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RAID Technologies guard against the disk failure. Justify the statement.

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December 13, 2012 3:04:37 AM

What is the failure that RAID technology guards against?
December 13, 2012 3:27:30 AM

It guards against Disk failure

E.g 2x HDD in Raid 1 Mirror
One HDD dies, your data is still available on the other driver compared to have data on one HDD and it dieing and you lose it all.
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a b G Storage
December 13, 2012 3:35:01 AM

It does not guard against disk failure. A raid set up will not bring a failed drive back to life. Depending on the type of raid configuration used it may provide a "mirror" of the data set of the main drive. In the event of data corruption, the main drive data set can be "rebuilt" using the "mirror" data set. The advantage over the normal back up images is that it is up to date to the time the main set got corrupted. If a main drive fails the new drive can be loaded from the remaining good raid pair. Some raid configurations do nothing to safeguard data but provide a considerable disk speed boost during certain operations. It is also possible to construct a raid array that does both.
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a b G Storage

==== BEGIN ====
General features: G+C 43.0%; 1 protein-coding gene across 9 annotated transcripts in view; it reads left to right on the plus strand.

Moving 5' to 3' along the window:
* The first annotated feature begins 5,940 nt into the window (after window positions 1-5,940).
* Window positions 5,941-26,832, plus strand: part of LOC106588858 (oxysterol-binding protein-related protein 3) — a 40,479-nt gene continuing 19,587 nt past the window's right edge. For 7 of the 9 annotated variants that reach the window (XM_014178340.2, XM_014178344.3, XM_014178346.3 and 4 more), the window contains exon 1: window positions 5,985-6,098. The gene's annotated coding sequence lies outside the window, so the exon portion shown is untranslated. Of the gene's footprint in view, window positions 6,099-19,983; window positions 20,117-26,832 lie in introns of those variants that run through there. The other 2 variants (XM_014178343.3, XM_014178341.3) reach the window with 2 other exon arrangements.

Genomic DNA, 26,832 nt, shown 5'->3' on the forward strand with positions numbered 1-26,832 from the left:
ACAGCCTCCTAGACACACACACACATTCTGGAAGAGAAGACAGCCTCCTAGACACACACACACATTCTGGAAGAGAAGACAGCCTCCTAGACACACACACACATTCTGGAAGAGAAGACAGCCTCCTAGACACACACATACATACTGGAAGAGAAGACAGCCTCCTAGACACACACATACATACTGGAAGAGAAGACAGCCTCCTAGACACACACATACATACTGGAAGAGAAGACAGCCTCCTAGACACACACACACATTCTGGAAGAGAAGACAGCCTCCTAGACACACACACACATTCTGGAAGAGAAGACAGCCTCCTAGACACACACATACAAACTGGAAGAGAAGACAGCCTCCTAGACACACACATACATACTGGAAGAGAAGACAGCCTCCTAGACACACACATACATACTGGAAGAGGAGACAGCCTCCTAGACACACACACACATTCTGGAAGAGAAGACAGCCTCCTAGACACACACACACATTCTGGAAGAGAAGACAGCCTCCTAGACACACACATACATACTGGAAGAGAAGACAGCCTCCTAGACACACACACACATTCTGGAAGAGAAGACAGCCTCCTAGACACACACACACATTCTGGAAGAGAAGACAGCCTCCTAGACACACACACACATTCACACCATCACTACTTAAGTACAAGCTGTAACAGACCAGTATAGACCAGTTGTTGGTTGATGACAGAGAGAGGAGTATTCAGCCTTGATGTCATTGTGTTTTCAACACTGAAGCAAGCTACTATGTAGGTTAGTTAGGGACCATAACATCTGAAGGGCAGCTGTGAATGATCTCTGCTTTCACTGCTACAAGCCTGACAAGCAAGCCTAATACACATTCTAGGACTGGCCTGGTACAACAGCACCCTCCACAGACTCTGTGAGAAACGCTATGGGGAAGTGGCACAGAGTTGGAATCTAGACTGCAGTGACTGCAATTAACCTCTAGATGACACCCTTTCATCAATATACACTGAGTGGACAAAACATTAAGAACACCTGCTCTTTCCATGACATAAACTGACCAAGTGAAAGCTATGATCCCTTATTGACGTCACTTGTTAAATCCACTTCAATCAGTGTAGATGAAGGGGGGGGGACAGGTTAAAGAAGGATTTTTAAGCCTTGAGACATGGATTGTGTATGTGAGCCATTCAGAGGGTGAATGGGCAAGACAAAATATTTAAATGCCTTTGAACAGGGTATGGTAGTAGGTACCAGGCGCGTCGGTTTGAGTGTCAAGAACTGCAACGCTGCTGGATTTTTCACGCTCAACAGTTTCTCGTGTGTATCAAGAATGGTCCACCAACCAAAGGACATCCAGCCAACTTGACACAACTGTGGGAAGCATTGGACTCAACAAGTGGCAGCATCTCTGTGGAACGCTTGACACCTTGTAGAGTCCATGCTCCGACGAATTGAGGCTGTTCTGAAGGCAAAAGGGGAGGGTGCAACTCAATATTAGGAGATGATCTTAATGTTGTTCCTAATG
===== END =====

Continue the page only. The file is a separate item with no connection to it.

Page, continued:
December 13, 2012 3:44:53 AM

only use raid supported hdds in raid port.because if the hdd does not support raid u insert in raid port the hdd repair quickly reason raid port give more current to get data quickly so not supported raid hdds failed.
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a b G Storage
December 13, 2012 3:47:53 AM

Raid technology is costlier is the disadvantage. faster is advantage.
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a b G Storage
December 13, 2012 3:55:05 AM

RAID (redundant array of independent disks; originally redundant array of inexpensive disks) is a way of storing the same data in different places (thus, redundantly) on multiple hard disks. By placing data on multiple disks, I/O (input/output) operations can overlap in a balanced way, improving performance. Since multiple disks increases the mean time between failures (MTBF), storing data redundantly also increases fault tolerance.

For the different types of RAID's see here:

http://searchstorage.techtarget.com/definition/RAID
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